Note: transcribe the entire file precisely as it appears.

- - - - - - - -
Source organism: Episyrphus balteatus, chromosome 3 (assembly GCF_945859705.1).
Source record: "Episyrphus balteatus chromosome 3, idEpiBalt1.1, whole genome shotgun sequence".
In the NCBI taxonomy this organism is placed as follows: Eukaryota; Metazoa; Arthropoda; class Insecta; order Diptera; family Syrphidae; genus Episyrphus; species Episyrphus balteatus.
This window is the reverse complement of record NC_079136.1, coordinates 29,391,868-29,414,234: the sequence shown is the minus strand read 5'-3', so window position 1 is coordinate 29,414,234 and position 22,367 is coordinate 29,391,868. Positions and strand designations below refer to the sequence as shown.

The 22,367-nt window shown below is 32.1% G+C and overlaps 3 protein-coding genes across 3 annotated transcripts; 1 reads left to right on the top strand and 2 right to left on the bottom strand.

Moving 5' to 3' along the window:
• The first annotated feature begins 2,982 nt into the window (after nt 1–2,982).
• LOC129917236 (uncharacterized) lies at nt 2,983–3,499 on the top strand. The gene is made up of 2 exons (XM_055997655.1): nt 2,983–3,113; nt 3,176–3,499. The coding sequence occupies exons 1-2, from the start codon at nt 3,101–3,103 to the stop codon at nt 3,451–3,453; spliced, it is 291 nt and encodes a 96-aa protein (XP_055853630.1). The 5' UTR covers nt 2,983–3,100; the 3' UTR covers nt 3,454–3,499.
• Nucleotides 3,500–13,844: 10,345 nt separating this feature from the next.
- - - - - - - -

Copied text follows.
Source organism: Episyrphus balteatus, chromosome 3 (assembly GCF_945859705.1).
Source record: "Episyrphus balteatus chromosome 3, idEpiBalt1.1, whole genome shotgun sequence".
In the NCBI taxonomy this organism is placed as follows: Eukaryota; Metazoa; Arthropoda; class Insecta; order Diptera; family Syrphidae; genus Episyrphus; species Episyrphus balteatus.
This window is the reverse complement of record NC_079136.1, coordinates 29,391,868-29,414,234: the sequence shown is the minus strand read 5'-3', so window position 1 is coordinate 29,414,234 and position 22,367 is coordinate 29,391,868. Positions and strand designations below refer to the sequence as shown.

The 22,367-nt window shown below is 32.1% G+C and overlaps 3 protein-coding genes across 3 annotated transcripts; 1 reads left to right on the top strand and 2 right to left on the bottom strand.

Moving 5' to 3' along the window:
• The first annotated feature begins 2,982 nt into the window (after nt 1–2,982).
• LOC129917236 (uncharacterized) lies at nt 2,983–3,499 on the top strand. The gene is made up of 2 exons (XM_055997655.1): nt 2,983–3,113; nt 3,176–3,499. The coding sequence occupies exons 1-2, from the start codon at nt 3,101–3,103 to the stop codon at nt 3,451–3,453; spliced, it is 291 nt and encodes a 96-aa protein (XP_055853630.1). The 5' UTR covers nt 2,983–3,100; the 3' UTR covers nt 3,454–3,499.
• Nucleotides 3,500–13,844: 10,345 nt separating this feature from the next.